Guarding embryo development of zebrafish by shell engineering: A strategy to shield life from ozone depletion

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Abstract

Background: The reduced concentration of stratospheric ozone results in an increased flux of biologically damaging midultraviolet radiation (UVB, 280 to 320 nm) reaching earth surfaces. Environmentally relevant levels of UVB negatively impact various natural populations of marine organisms, which is ascribed to suppressed embryonic development by increased radiation. Methodology/Principal Findings: Inspired by strategies in the living systems generated by evolution, we induce an extra UVB-adsorbed coat on the chorion (eggshell surrounding embryo) of zebrafish, during the blastula period. Short and long UV exposure experiments show that the artificial mineral-shell reduces the UV radiation effectively and the enclosed embryos become more robust. In contrast, the uncoated embryos cannot survive under the enhanced UVB condition. Conclusions: We suggest that an engineered shell of functional materials onto biological units can be developed as a strategy to shield lives to counteract negative changes of global environment, or to provide extra protection for the living units in biological research. © 2010 Wang et al.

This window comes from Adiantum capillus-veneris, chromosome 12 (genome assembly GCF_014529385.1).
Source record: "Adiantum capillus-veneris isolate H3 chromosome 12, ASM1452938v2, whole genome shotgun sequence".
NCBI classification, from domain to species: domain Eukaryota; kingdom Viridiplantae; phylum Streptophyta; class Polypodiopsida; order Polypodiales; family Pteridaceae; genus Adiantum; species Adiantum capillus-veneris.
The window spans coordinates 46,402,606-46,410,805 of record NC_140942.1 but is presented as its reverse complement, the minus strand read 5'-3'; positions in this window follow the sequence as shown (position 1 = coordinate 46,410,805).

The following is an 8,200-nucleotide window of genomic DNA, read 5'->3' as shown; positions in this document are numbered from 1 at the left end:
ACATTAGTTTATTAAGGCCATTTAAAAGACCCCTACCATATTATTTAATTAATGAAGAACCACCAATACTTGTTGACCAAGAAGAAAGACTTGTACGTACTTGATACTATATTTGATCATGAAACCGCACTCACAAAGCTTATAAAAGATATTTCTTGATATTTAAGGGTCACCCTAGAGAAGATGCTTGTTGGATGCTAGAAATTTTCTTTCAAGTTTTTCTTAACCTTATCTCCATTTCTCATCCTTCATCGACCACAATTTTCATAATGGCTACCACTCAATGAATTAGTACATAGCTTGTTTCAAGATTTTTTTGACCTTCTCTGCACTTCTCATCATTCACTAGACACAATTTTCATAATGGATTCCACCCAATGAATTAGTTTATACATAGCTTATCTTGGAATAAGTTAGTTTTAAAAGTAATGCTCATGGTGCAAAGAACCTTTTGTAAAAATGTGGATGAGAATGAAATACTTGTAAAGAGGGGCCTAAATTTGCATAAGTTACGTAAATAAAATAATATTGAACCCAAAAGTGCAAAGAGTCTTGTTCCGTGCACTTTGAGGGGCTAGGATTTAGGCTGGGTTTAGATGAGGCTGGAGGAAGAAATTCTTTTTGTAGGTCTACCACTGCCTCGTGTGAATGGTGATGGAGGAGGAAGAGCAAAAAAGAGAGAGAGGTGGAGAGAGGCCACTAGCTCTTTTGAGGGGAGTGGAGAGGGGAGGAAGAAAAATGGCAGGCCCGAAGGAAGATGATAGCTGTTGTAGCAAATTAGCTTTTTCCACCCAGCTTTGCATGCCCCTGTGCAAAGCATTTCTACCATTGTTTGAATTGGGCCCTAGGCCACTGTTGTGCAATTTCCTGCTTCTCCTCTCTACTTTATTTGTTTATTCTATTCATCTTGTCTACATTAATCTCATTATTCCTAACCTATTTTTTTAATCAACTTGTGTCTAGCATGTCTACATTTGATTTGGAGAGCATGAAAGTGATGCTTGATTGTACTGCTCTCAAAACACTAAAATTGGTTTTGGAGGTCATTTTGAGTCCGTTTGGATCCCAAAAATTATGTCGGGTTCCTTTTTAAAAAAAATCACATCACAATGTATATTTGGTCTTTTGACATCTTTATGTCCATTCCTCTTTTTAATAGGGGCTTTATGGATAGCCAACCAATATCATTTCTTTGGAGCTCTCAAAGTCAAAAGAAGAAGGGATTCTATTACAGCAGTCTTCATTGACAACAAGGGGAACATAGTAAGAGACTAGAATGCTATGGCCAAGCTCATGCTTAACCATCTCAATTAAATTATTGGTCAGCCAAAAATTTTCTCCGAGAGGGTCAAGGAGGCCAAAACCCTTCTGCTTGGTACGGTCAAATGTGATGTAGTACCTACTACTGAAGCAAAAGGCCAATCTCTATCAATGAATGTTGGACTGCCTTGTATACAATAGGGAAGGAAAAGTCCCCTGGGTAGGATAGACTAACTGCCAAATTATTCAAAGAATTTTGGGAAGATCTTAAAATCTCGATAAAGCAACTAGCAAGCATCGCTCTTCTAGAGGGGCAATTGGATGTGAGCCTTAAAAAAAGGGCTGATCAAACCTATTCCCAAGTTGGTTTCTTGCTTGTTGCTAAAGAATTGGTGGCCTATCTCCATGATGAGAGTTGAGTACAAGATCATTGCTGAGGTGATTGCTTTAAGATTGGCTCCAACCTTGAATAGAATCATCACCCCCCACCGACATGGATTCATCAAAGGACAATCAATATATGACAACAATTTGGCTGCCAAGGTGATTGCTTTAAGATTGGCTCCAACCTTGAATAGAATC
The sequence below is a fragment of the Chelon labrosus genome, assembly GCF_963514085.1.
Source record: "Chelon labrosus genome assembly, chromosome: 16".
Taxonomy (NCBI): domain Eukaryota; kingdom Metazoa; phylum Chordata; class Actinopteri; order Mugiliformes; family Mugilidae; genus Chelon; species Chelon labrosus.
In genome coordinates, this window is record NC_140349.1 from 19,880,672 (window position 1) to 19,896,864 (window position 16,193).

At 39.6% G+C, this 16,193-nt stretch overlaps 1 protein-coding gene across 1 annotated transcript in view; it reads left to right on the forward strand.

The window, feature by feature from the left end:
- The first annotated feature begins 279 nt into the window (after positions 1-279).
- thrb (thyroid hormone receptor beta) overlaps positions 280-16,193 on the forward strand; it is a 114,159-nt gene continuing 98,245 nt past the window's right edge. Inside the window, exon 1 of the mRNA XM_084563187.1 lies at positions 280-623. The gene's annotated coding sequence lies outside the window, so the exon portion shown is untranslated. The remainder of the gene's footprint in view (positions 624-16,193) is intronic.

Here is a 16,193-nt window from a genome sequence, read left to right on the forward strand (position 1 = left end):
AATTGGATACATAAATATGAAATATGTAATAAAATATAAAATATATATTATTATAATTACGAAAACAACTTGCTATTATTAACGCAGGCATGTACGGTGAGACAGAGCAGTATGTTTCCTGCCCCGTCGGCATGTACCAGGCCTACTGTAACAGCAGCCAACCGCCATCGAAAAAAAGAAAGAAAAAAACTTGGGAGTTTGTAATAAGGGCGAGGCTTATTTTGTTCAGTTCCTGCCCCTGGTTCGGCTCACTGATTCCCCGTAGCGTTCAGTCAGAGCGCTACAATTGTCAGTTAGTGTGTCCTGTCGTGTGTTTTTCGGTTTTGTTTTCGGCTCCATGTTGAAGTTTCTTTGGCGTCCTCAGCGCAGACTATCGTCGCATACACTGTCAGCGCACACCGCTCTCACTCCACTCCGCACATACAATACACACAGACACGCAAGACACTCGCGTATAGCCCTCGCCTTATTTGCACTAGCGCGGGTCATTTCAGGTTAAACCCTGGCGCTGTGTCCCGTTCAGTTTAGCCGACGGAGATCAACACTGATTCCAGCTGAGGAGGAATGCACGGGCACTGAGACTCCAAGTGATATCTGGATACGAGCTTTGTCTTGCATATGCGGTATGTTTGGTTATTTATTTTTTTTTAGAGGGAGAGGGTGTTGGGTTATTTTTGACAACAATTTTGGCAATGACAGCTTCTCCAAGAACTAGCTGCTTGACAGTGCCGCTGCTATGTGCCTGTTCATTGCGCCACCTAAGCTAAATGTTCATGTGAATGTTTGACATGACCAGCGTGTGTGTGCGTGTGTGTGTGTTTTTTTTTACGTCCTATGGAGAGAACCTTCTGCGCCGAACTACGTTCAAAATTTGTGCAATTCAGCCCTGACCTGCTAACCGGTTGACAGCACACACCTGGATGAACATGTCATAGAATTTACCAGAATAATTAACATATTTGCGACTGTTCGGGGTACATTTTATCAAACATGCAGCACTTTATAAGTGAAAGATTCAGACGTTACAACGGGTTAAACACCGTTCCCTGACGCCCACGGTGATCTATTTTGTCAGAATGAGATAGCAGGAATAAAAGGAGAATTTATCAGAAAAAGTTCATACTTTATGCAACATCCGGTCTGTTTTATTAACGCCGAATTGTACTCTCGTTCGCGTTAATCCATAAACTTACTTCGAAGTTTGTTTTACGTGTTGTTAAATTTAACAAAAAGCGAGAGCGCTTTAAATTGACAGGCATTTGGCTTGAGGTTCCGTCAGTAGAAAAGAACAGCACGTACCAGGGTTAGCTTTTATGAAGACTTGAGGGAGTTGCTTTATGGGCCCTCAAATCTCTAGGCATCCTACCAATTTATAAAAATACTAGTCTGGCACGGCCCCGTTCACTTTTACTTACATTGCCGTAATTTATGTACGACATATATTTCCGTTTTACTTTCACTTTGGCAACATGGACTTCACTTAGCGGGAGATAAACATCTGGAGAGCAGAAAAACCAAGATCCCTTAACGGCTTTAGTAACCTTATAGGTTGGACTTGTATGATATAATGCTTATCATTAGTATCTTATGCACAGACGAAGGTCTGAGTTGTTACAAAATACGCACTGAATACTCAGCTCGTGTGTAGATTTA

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Wang, B., Liu, P., Tang, Y., Pan, H., Xu, X., & Tang, R. (2010). Guarding embryo development of zebrafish by shell engineering: A strategy to shield life from ozone depletion. PLoS ONE, 5(4). https://doi.org/10.1371/journal.pone.0009963

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